In each region of France you can find delightful attractions. It’s no different in Brittany, where it seems like no one is in a hurry, and the life goes slowly. It’s a region in north-western France, famous for cider, an alcohol made from apples, as well as beautiful sandy beaches, precipices and rocky cliffs. The Celtic past is clearly visible here, as well as how the Roman culture mingled with the Anglo-Saxon. It can be observed even in the place names – they’re given both in French, as well as in Celtic (Breton).
A real specialty of the region are so-called crepes, a big and thin pancakes. Once you’re in Brittany, you cannot miss the opportunity to visit a place called creperie and try them. They’re served with meat, cheese or vegetables, there’re also sweet crepes – served with fruits, caramel or chocolate. It’s a delicious and filling dish, which often goes with a cocktail made with a measure of blackcurrant juice topped up with cider (so-called kir Breton, French’s favorite drink).
Attractions of the region
It would be impossible to mention all the attractions of the region, however there’re few which absolutely cannot be skipped. It includes Saint-Malo, a comely town with intriguing architecture located by the English Channel. A high wall, with a row of logs dug into the sand, protects the old part of the resort from the impact of the waves and flooding. Today Saint-Malo is a resort attracting tourist with its long beaches and sailing competitions, while in the dark past, Saint-Malo was a home for many pirates. While exploring the town it’s worth to see the Fort du Petit Bé, a fortress built in 17th century, to protect the town form Dutch and English invaders.
Tourists, who visit Saint-Malo also go to the Abbey of Mont Saint-Michel, located approximately 50km away from the town. The Abbey is situated on a rocky island in the Bay of Mont Saint Michel in Normandy. Less than 2km long dike links the island to the land. It’s really worth to see this impressive complex - the majesty of it is breathtaking. On the top of the hill there’s an Archangel Michael Sanctuary, while the lower parts are full of historic buildings which now house luxurious hotels, restaurants and shops. In 1979 the architectural ensemble was added to the UNESCO list of World Heritage Sites. It’s one of the most visited places in Normandy, annually it hosts over 3 millions of tourists. On the low-tide there’re plenty of strollers walking on the sand, who are not afraid of the tide, which is able to flood all parking zones.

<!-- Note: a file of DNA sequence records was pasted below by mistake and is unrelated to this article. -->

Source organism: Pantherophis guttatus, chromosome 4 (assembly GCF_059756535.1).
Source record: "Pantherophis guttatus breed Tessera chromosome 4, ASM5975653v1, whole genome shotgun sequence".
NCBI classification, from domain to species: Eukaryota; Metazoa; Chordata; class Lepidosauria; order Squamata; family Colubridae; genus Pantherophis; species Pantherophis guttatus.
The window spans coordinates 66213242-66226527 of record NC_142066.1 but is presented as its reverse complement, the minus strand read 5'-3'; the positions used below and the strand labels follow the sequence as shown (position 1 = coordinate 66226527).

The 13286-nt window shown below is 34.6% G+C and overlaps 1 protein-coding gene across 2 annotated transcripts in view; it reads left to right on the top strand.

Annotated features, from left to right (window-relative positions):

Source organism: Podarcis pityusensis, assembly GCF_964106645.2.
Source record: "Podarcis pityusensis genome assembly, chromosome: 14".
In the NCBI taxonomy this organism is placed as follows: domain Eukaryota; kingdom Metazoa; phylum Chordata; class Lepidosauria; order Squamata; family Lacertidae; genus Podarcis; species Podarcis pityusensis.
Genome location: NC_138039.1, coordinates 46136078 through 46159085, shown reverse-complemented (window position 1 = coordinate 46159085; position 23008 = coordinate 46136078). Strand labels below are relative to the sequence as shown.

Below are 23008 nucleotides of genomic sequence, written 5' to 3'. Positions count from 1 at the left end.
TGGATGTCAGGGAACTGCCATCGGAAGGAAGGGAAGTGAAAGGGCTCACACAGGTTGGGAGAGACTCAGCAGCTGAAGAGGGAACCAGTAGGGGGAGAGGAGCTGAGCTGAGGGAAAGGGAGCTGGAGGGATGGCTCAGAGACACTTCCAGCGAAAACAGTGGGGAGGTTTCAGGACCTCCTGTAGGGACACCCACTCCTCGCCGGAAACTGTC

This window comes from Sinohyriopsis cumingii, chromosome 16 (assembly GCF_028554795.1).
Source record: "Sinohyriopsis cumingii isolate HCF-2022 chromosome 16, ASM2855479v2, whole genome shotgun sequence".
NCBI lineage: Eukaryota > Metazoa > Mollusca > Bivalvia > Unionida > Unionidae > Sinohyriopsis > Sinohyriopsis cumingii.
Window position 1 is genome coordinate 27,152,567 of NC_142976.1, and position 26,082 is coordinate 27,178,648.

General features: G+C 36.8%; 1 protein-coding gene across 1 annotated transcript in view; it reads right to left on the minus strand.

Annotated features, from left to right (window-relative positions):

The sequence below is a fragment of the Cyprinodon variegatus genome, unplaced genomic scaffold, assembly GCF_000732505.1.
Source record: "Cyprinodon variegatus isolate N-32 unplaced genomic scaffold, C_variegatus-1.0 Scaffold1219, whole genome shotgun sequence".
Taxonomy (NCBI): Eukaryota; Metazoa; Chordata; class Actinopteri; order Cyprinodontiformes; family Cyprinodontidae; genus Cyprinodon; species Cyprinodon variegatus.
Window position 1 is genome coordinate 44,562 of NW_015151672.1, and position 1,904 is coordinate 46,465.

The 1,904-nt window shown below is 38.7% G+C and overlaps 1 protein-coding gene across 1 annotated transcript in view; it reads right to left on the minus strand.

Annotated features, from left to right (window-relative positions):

The capital of Brittany – Rennes
Speaking of Brittany it’s obligatory to say at least few words about its capital city, Rennes. The city has been entirely classified as the historical object. One of its greatest attractions is Parlement de Bretagne, located in the 18th century building. The palace can be visited after a prior reservation at the tourist information office. Its richly decorated interiors delights visitors, as well as the collection of paintings (eg. 17th century “The Triumph of Justice” from the ceiling of the Court of Appeals), gilt ornaments in Waiting Room, and numerous exhibits, such as the clock from the 18th century, or “Christ on the Cross” by Jean Jouvenet. Another monument well worth our attention is Saint-Sauveur Basilica, located in the very center of the city. It’s a place of worship of the Virgin Mary, as it’s believed that four miracles took place here.
Another tourist attraction is the Basilica Notre-Dame-en-Saint-Melanie. Slim and beautiful bell tower absorbs the attention of visitors as well as the majestic arcades from 14th century. After sightseeing you can enjoy the colorful flora of the botanic garden located in Parc Thabor. This place also includes the rose garden, aviary, French garden and orangery. The last point of the trip can be visiting La rue Saint-Michel, along which numerous pubs are located.
Menhirs straight from the tale of Asterix and Obelix
I doubt if there’s anybody who doesn’t know the tale of brave Gauls, who repulsed the roman siege. We remember nice giant Obelix, who was still moving big rocks. The biggest complex of such rocks (which are called menhirs) is located in the town of Carnac. The square on which they’re located is called Alignrments do Menec, and there’re up to 1100 stone blocks, most of which doesn’t exceed 1 meter. Few kilometers away, there’s another cluster – 1029 menhirs arranged in 10 rows. The legend has it that these rocks accumulate some unique energy inside.
But Carnac isn’t only known for the big rocks scattered over the fields. It’s a health resort, which prides itself on having a wide beach, with gold fine sand. Rocks sticking out of the sea are the home to crabs, which are massively picked by the local people. The city’s big attraction is Tumulus Saint Michel. Its peak is crowned with 16th century cross, there’s also church of St. Michael. However the year of 4500b.c. is the estimated time of the mound creation.
Exploring Brittany we find a lot of comely campsites. If you want to locate somewhere near the famous megaliths, choose Kemping Les Menhirs (allée Saint-Michel / BP 167, 56343 Carnac-Plage Cedex). It’s opened from April to September, you can ride a horse, play minigolf and tennis there, while approximate price for the accommodation, depending on the month, is 52-56 Euros/day. It’s a 4-star campsite.
Cheaper, however not really worse is the accommodation on the campsite Le St. Laurent (Kergonvo, D186, 56400 Ploëmel). Here for the double occupancy, adults will pay from 21,40 to 26,40 Euros. The campsite is adapted to disabled people, guests have at their disposal the washer, dryer but also heated swimming pool with retractable roof.
It’s just a small part of places where you can stop, and a small part of attractions which can be seen during the tour around Brittany. Splendid region, nice people and delicious food – here you can really lost the track of time.